• The Chief Medical Officer of Health will assess and apply lessons learned thus far to the COVID-19 Response Framework to ensure appropriate and effective measures are in place to protect the health of Ontarians and enable economic recovery after the Provincewide Shutdown ends. This will include an assessment of how a revised approach for the safe re-opening of retail may be operationalized, according to the latest available evidence.

Symptoms and Information

(Source: Province of Ontario

Symptoms of COVID-19, which is the disease caused by the 2019 novel coronavirus, range from mild — like the flu and other common respiratory infections — to severe.

Call 911 if you are experiencing any of the following symptoms:

  • severe difficulty breathing (struggling for each breath, can only speak in single words)
  • severe chest pain (constant tightness or crushing sensation)
  • feeling confused or unsure of where you are
  • losing consciousness

The most common symptoms of COVID-19 include:

  • fever (feeling hot to the touch, a temperature of 37.8 degrees Celsius or higher)
  • chills
  • cough that’s new or worsening (continuous, more than usual)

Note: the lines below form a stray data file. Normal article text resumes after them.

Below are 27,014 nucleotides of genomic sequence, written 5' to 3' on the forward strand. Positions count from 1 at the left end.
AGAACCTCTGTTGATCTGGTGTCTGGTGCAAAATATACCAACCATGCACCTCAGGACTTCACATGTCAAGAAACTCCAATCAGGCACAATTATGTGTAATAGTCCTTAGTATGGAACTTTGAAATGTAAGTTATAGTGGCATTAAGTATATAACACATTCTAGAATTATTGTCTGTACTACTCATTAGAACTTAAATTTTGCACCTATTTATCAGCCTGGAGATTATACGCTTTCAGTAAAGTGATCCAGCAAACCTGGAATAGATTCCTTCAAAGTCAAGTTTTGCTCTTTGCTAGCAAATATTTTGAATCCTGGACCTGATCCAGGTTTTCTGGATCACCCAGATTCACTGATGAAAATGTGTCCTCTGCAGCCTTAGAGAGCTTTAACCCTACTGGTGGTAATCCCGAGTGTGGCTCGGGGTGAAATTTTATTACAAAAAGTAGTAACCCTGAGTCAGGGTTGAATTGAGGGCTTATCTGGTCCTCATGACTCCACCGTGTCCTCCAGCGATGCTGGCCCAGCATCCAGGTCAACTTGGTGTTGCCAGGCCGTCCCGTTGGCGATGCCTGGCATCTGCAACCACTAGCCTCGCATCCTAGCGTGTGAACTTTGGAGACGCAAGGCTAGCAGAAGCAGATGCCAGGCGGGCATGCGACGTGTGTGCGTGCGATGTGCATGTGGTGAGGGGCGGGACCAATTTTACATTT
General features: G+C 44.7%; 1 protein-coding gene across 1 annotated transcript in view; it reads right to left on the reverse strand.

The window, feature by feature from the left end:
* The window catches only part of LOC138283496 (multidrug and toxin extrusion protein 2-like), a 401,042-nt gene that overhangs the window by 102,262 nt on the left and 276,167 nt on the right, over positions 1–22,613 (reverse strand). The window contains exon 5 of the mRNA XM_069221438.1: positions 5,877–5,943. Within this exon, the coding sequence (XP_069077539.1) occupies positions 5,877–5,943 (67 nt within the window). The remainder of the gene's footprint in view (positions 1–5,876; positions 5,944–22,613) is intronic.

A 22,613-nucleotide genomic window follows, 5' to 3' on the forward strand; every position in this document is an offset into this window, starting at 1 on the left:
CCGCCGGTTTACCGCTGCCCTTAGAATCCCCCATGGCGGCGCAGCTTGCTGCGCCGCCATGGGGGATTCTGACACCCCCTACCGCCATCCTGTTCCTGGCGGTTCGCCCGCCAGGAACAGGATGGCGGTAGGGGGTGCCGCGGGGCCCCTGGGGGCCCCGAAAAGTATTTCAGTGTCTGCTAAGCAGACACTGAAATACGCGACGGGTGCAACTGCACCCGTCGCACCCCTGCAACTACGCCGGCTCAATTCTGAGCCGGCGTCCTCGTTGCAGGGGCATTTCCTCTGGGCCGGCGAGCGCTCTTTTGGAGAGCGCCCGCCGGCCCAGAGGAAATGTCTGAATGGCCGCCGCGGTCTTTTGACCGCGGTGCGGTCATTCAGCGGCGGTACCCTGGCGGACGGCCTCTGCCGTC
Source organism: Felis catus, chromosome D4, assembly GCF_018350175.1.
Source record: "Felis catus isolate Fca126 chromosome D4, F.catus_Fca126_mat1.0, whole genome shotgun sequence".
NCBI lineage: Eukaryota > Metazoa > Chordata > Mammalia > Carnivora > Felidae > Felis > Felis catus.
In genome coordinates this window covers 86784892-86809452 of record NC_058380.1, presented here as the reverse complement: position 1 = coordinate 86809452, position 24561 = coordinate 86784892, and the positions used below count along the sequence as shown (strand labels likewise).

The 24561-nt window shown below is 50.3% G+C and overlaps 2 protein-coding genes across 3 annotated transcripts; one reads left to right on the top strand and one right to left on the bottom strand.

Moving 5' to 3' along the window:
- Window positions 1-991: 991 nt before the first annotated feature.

• barking cough, making a whistling noise when breathing (croup)
  • shortness of breath (out of breath, unable to breathe deeply)
  • sore throat
  • difficulty swallowing
  • runny, stuffy or congested nose (not related to seasonal allergies or other known causes or conditions)
  • lost sense of taste or smell
  • pink eye (conjunctivitis)
  • headache that’s unusual or long lasting
  • digestive issues (nausea/vomiting, diarrhea, stomach pain)
  • muscle aches
  • extreme tiredness that is unusual (fatigue, lack of energy)
  • falling down often
  • for young children and infants: sluggishness or lack of appetite

Complications from COVID-19 can include serious conditions, like pneumonia or kidney failure and, in some cases, death.

There is no specific treatment for COVID-19, and there is no vaccine that protects against the coronavirus that causes it. The majority of COVID-19 cases are mild and most people who get it will recover on their own. Typical treatment for common coronaviruses includes: